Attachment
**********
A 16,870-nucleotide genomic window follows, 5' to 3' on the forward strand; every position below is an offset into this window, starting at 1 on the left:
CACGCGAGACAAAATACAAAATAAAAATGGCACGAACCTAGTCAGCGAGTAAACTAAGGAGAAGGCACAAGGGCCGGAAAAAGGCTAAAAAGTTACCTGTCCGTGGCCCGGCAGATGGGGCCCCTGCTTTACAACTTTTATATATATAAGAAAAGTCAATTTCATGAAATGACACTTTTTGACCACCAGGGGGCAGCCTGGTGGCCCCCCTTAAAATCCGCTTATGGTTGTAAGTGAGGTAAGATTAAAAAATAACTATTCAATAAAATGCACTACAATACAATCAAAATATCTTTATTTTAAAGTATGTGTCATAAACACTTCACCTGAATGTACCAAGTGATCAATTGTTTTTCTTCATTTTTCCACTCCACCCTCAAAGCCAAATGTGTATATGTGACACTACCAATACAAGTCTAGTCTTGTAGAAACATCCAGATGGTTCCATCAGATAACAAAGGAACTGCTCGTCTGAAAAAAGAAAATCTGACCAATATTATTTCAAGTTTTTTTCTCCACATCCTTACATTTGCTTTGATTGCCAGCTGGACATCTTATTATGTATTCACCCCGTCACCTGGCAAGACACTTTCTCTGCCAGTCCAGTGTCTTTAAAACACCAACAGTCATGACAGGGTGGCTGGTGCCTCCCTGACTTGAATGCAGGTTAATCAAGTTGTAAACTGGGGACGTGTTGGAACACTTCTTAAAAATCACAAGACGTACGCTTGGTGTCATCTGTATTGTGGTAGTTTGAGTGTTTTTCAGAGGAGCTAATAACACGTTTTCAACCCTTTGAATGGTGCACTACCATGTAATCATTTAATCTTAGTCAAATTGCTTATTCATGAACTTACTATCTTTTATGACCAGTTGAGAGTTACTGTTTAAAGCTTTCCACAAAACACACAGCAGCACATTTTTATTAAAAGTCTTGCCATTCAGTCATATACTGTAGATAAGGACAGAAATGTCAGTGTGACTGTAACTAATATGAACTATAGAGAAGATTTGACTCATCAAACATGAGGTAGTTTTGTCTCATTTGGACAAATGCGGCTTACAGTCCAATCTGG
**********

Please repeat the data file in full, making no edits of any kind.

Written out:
A 16,870-nucleotide genomic window follows, 5' to 3' on the forward strand; every position below is an offset into this window, starting at 1 on the left:
CACGCGAGACAAAATACAAAATAAAAATGGCACGAACCTAGTCAGCGAGTAAACTAAGGAGAAGGCACAAGGGCCGGAAAAAGGCTAAAAAGTTACCTGTCCGTGGCCCGGCAGATGGGGCCCCTGCTTTACAACTTTTATATATATAAGAAAAGTCAATTTCATGAAATGACACTTTTTGACCACCAGGGGGCAGCCTGGTGGCCCCCCTTAAAATCCGCTTATGGTTGTAAGTGAGGTAAGATTAAAAAATAACTATTCAATAAAATGCACTACAATACAATCAAAATATCTTTATTTTAAAGTATGTGTCATAAACACTTCACCTGAATGTACCAAGTGATCAATTGTTTTTCTTCATTTTTCCACTCCACCCTCAAAGCCAAATGTGTATATGTGACACTACCAATACAAGTCTAGTCTTGTAGAAACATCCAGATGGTTCCATCAGATAACAAAGGAACTGCTCGTCTGAAAAAAGAAAATCTGACCAATATTATTTCAAGTTTTTTTCTCCACATCCTTACATTTGCTTTGATTGCCAGCTGGACATCTTATTATGTATTCACCCCGTCACCTGGCAAGACACTTTCTCTGCCAGTCCAGTGTCTTTAAAACACCAACAGTCATGACAGGGTGGCTGGTGCCTCCCTGACTTGAATGCAGGTTAATCAAGTTGTAAACTGGGGACGTGTTGGAACACTTCTTAAAAATCACAAGACGTACGCTTGGTGTCATCTGTATTGTGGTAGTTTGAGTGTTTTTCAGAGGAGCTAATAACACGTTTTCAACCCTTTGAATGGTGCACTACCATGTAATCATTTAATCTTAGTCAAATTGCTTATTCATGAACTTACTATCTTTTATGACCAGTTGAGAGTTACTGTTTAAAGCTTTCCACAAAACACACAGCAGCACATTTTTATTAAAAGTCTTGCCATTCAGTCATATACTGTAGATAAGGACAGAAATGTCAGTGTGACTGTAACTAATATGAACTATAGAGAAGATTTGACTCATCAAACATGAGGTAGTTTTGTCTCATTTGGACAAATGCGGCTTACAGTCCAATCTGG